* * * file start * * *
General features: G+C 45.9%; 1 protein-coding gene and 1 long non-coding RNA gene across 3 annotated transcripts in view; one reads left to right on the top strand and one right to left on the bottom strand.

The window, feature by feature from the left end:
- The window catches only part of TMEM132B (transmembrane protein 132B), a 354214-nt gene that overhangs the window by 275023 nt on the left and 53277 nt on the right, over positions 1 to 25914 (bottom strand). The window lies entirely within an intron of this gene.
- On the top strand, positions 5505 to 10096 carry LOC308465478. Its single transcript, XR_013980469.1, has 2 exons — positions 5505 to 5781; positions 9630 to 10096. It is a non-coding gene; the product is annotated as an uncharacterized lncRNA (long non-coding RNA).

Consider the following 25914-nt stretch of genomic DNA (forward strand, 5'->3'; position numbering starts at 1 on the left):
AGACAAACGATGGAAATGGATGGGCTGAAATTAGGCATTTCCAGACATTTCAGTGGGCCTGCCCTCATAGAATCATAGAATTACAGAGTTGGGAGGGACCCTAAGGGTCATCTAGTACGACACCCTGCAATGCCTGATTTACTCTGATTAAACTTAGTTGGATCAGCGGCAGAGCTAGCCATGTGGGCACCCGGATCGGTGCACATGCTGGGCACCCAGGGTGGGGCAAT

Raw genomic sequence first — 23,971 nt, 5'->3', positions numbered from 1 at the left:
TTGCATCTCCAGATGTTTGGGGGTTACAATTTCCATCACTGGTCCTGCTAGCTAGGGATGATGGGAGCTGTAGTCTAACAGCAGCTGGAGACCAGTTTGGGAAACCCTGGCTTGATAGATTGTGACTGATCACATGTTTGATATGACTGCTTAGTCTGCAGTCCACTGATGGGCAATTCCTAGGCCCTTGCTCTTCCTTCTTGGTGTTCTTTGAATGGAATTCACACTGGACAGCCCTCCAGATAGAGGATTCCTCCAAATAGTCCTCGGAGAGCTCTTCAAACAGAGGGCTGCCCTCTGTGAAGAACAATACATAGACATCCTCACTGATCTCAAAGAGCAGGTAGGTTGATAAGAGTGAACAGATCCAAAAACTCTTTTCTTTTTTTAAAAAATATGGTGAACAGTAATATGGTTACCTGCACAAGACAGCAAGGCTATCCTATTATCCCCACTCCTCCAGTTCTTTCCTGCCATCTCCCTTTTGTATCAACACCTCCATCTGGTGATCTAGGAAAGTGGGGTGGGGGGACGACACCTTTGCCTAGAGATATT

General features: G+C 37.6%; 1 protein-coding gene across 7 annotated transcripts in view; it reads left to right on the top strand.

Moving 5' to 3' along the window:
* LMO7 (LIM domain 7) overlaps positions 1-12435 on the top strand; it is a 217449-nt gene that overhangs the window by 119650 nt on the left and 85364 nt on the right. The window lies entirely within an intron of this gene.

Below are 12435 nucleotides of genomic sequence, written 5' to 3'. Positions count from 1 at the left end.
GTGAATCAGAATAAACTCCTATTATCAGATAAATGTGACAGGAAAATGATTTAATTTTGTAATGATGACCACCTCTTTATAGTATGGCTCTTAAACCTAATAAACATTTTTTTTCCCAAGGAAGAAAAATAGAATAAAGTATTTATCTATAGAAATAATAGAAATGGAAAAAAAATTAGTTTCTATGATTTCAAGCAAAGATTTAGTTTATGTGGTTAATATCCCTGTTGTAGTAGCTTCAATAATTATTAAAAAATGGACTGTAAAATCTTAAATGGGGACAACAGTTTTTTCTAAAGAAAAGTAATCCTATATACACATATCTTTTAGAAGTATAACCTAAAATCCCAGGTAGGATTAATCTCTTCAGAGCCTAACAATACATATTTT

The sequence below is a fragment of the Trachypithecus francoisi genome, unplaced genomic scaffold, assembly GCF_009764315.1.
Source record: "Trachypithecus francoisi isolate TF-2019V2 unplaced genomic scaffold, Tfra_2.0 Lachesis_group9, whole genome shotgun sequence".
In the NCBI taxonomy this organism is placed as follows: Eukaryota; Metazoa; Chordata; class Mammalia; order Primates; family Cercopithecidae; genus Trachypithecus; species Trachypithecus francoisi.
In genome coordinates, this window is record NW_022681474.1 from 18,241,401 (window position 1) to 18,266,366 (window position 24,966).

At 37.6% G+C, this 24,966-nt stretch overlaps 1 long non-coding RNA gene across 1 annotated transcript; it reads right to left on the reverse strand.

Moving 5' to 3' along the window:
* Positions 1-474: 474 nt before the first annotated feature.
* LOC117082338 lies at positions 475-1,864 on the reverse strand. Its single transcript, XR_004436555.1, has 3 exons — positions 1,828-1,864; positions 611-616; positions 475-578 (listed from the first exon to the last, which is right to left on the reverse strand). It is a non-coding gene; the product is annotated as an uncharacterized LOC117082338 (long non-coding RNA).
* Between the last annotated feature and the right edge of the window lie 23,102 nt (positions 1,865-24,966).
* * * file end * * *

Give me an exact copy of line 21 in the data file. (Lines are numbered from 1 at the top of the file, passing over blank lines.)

* LOC117082338 lies at positions 475-1,864 on the reverse strand. Its single transcript, XR_004436555.1, has 3 exons — positions 1,828-1,864; positions 611-616; positions 475-578 (listed from the first exon to the last, which is right to left on the reverse strand). It is a non-coding gene; the product is annotated as an uncharacterized LOC117082338 (long non-coding RNA).